By Guest Blogger Hannah Baucom, Office Manager at Merriwood Christian Camp in Clemmons
Preparing for summer camp should not be taken lightly. Whether summer camp is a long-time tradition for your family, or if this is your first time embarking on this experience, the following can help you with decision-making and in turn lead to a positive summer camp experience for your child.
Just as many people book a summer vacation as much as one year out, it can be beneficial to plan ahead when preparing for summer camp. Doing so also allows you to see how the camp week(s) will fit into the family’s overall summer calendar.
Planning ahead also allows a first-time, potentially hesitant prospective camper time to prepare for potential scenarios that may happen at camp. Parents then have time to counsel the child on how to handle different situations that may arise. For instance, parents can spend the months leading up to summer role-playing with the child on how to handle social challenges. They can also encourage the child to gain more autonomy with their own hygiene and taking responsibility for their own behaviors. Children can also practice organization skills so they can be successful living alongside others in a cabin space. Last, parents can help the child have positive bedtime habits in place without sleep crutches, so the camp bedtime routine is a smooth transition. All these things make planning ahead a wise choice!
Consider a Tour
If the parent or child is hesitant about a summer camp program, a tour can be beneficial when preparing for summer camp!
A tour allows the child to see the place they will spend a week of their life! A good tour is geared toward the child and allows them to walk through what a day (and night, if applicable) will look like for the camper. The walk-through might include a talking through the tentative schedule and which activities they can choose. Having that visual in the prospective camper’s mind can ease a lot of nerves come check-in day. It gives the camper context and experience. It also gives the camper peace of mind knowing where to find certain activities and buildings so they can arrive confident!
A camp visit also allows the parent and prospective camper to ask questions. Should a challenge arise (be it a physical need, emotional concern, injury, or illness) everyone is aware of how it will be handled.
Parents and future campers should come away from a tour excited about the program and confident in the camp’s leadership, mission, purpose, schedule, activities, and environment. If the tour hasn’t achieved this, you may consider if that camp is able to meet the needs of your child. Or perhaps the child will benefit from a bit more time before embarking on that adventure.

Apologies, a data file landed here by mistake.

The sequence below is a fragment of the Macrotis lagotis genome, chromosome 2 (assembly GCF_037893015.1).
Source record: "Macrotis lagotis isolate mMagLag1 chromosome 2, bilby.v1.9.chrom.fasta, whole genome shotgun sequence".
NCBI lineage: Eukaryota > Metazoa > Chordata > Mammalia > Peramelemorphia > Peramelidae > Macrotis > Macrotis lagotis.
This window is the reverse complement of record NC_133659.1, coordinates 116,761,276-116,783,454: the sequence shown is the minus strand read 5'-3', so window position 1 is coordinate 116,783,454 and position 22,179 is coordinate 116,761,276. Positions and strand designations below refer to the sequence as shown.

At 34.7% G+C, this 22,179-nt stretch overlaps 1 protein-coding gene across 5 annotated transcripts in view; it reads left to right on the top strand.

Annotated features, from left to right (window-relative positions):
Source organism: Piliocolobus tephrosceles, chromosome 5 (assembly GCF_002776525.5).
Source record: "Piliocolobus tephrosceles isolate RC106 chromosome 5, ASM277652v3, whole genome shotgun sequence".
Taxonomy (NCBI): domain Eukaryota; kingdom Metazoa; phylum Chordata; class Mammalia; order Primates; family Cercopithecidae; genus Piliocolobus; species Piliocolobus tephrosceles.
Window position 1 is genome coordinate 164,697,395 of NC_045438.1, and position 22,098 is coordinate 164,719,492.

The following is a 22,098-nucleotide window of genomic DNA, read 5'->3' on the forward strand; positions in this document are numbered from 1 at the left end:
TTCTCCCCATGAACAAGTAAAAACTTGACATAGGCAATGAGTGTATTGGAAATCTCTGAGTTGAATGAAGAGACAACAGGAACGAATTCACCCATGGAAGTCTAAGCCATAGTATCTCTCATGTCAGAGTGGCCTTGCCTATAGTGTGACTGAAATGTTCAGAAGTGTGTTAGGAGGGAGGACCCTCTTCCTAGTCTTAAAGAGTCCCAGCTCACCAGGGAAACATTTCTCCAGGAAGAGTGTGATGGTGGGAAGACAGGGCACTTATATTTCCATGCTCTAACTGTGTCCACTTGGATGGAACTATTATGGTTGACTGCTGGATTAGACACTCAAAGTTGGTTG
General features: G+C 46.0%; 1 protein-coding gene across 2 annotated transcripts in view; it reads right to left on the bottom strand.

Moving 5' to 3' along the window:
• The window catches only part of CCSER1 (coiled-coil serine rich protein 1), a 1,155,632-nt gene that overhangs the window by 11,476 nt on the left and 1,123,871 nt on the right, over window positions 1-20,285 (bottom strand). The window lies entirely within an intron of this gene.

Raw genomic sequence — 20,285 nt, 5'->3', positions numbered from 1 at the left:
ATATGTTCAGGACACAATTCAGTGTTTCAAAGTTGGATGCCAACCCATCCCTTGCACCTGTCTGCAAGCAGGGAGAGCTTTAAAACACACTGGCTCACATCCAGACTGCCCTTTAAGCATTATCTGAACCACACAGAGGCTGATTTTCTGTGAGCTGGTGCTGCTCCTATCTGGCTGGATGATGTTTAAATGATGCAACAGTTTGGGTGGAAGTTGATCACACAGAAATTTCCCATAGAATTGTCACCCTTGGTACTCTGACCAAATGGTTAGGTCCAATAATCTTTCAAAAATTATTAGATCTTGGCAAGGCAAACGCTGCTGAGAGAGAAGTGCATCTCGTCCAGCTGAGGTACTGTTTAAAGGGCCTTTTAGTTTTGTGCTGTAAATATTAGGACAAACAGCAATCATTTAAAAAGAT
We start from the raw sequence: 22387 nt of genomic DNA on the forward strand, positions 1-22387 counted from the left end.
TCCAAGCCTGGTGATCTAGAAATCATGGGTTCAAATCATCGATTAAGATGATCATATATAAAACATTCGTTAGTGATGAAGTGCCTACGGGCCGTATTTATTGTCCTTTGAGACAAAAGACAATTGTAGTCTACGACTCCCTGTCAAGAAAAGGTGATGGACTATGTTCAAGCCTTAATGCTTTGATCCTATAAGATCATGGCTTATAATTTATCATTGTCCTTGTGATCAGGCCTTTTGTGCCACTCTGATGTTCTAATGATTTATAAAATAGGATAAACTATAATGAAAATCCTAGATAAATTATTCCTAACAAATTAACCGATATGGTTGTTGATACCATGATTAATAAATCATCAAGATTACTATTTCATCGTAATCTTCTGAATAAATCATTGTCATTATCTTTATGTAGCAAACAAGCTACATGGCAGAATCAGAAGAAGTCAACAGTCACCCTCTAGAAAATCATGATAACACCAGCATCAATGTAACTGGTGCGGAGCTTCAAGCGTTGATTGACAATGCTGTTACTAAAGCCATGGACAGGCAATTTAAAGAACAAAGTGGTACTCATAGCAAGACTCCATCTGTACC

Consider the Options
Decide if you want a true adventure camp experience for your child, a specialized camp for a certain interest, or simply need a great program that fulfills child-care needs so the guardian can work.
Different Types of Camp
If interested in a true adventure camp experience, find out if the camp operates on their own property with their own facilities. Do they offer innovative and unique skills classes like archery, riflery, axe-throwing, sling shots, leathercraft, duct tape crafts, outdoor cooking, acting, sports, and other things that they might not get to do elsewhere? Inquire if there are water activities like a pool. Do they have a lake with boating activities, a blob, water trampoline, water obstacle course? What sorts of recreation games and outdoor adventures and experiences in nature are offered. Do they include chapels or cabin devotionals?
If your child is into a certain sport or creative activity, there’s probably a camp for that! This can be a great opportunity to do what they love and hone those skills. However, while your child may benefit from continued experience and training in that activity, consider an alternative program that allows them to branch out and learn something unique!
If you simply need child-care, you might find a great day program offered. For the child that benefits from the comfort of the same location all summer, this might be a good option. Some of the larger, local churches in your area may be a good place to search for this sort of day care/day camp option.
Whatever format you choose, the camp should have a clear purpose and mission, history and traditions. The camp should be able to share with you the process of how they hire their summer team, what level of training they provide for their staff, and what safety protocol they have in place. It’s important to do your homework so you feel confident releasing your child into the camp’s care.
There’s Still Time
If you are considering a camp experience for your child this summer, research and sign up today! Even if you find the program is full, ask if there is a waiting list and what that process or potential looks like. If you don’t happen to get in this summer, make sure you’ve been added to the camp’s mailing list so you get information sooner next year so you don’t miss out.
*Sponsored by Merriwood Christian Camp